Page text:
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Creating the School to Prison Pipeline

The audacious arrest of an Alexandria school boy is a "clear example of the school to prison pipeline that can haunt immature, innocent children.

The Outrage of Melinda Douglas

By Harry M. Covert                                                                    

Time has come to pay attention to an age of accountability. Adults must seriously realize that boys and girls of 10 are categorically and truly children. No matter race, creed, color or national origin or anything else they are of tender age.

This is not a matter of merely following a pack of ravenous wolves that many public schools administrators seem to have become treating their children.

Case in point is the recent arrest of a 10-year-old boy at Alexandria’s Douglas MacArthur School.

The crime: having an obvious child’s toy plastic pistol in his backpack. He was taken into police custody, thankfully not handcuffed, finger-printed and held. School and juvenile authorities said they had trouble locating his mother. He was suspended from school and transferred to another.

It took juvenile court Judge Uley Norris Damiami to release the child. A criminal record no less for him.

This audacious case is a cause celebre.  School administrators, teachers and school board members should now to either the “woodshed” or back to school.

Melinda Douglas, Alexandria’s Chief Public Defender, is “outraged” by the incident and has some stringent and pointed comments. Her office represents the child and described the matter as “totally and extremely outrageous and over-reactive.” She’s correct.

Ms. Douglas expects the prosecution to be dropped by prosecution by the Commonwealth’s Attorney’s office. She’s insisting the boy’s school crime record be expunged. It should be.

“There is no indication (in the facts) of anything other than a toy,” Douglas said. “The way it was handled is outrageous, totally outrageous, and shows the administration is worse than teachers and the juvenile system.”

Douglas has “grave concern” about the impact on the youngster. She said it is a clear example of the “school to prison pipeline” where immature, innocent children become “ostracized by classmates. They often begin acting out being tough criminals.” The road leads to lives of crime and the state penal system.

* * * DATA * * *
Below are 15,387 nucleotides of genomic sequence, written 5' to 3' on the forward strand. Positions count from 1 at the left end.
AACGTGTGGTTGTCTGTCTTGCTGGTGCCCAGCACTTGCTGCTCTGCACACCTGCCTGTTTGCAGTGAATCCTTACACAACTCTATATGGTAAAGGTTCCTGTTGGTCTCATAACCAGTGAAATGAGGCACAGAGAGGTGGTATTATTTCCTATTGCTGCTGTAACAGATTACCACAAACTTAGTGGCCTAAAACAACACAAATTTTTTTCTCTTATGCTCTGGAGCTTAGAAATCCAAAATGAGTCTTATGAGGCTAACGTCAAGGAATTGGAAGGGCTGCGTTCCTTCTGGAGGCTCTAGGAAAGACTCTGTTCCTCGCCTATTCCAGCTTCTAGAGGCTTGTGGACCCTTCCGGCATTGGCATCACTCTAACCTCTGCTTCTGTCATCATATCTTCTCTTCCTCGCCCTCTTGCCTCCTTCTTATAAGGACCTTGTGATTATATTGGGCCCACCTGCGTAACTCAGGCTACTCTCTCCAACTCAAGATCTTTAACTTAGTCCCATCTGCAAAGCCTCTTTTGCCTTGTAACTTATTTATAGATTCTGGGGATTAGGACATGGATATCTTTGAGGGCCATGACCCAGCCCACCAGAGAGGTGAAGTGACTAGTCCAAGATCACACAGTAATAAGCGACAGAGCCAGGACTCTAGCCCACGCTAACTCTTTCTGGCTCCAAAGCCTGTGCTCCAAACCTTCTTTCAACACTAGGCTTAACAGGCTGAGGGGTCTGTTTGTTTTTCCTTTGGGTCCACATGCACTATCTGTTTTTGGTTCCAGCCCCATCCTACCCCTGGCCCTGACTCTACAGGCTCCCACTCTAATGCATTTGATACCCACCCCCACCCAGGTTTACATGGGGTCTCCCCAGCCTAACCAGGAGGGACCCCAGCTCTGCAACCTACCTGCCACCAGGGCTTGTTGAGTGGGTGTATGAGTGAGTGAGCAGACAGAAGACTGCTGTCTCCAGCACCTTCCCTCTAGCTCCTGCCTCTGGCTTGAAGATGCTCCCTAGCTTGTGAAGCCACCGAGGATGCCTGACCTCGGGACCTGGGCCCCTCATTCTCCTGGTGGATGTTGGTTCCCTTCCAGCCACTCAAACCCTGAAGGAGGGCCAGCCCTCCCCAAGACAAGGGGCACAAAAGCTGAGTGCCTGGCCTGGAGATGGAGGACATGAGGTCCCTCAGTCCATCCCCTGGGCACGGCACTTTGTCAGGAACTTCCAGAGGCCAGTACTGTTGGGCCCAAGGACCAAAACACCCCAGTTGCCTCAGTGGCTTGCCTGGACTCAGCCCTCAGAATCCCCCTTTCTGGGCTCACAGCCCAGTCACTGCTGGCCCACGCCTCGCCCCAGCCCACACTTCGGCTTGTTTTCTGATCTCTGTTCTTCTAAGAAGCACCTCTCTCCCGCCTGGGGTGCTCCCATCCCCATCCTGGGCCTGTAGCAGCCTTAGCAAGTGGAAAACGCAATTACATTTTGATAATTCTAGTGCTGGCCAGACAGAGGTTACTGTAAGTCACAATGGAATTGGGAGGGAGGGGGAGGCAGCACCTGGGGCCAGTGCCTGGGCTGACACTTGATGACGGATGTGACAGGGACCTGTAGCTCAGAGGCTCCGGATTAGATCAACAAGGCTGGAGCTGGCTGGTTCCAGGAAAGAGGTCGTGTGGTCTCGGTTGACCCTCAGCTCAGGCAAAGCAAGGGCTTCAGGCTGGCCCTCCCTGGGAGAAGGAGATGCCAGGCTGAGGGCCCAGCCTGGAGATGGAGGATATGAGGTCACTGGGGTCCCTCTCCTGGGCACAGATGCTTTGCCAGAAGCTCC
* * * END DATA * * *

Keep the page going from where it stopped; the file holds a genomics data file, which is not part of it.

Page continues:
A child is indeed a youngster and not a “kid” as society is want to describe them. In one of the more egregious actions in the city’s history present day school administrators appear to have forgotten how to treat a child. 

Instead of soothing and solving the matter of guns in schools Alexandria’s education leaders may have created the awful “school to prison pipeline.”

Without debate school safety is vital especially in these days when national attention is riveted on unimaginable school deaths not seen in the nation’s history. Rightly so. But, there is no reason for common sense to get out of hand and overreaction.  Police authorities know the difference between serious crimes and child’s play.

Douglas’ youngest defendant in her Alexandria career involved an eight-year-old – a child mind you – who was arrested and charged with “mooning” out of the rear window of a yellow school bus.

Gentle reader, mooning isn’t to be confused with the youthful days of submarine counting at the Alexandria waterfront. Douglas’ child-client simply bared his bottom. I hope he wasn’t warped by insensitive school and the legal eagles who may have lost the ability to laugh and get into the real world.

 

 

 

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Larry McDorchester February 24, 2013 at 06:04 PM
I couldn't agree with you more, Harry. Another problem, as I see it, is that if the boy does not receive some sort of consequence for this action (and again I agree with you that he shouldn't) then the outrage will come from parents and teachers who will claim that we need to supress any play like this being as we are in the recent wake of Sandy Hook. Sandy Hook was a great tragedy, so was Virginia Tech, Columbine, and all such sad and avoidable massacres. We can have reasonable gun control, but we also shouln't let our passions and fear cloud our reason when little children decide to play. I know an administrator in a local school who had to suspend a first grade student for fashioning his fingers like a gun and pretending to shoot what he called "bad guys." Reason is hard to come by these days.
Harry M. Covert February 25, 2013 at 03:50 PM
Larry thanks for your comment. You are absolutely correct, "reason is hard to come by these days." And this is tragedy in the first degree.

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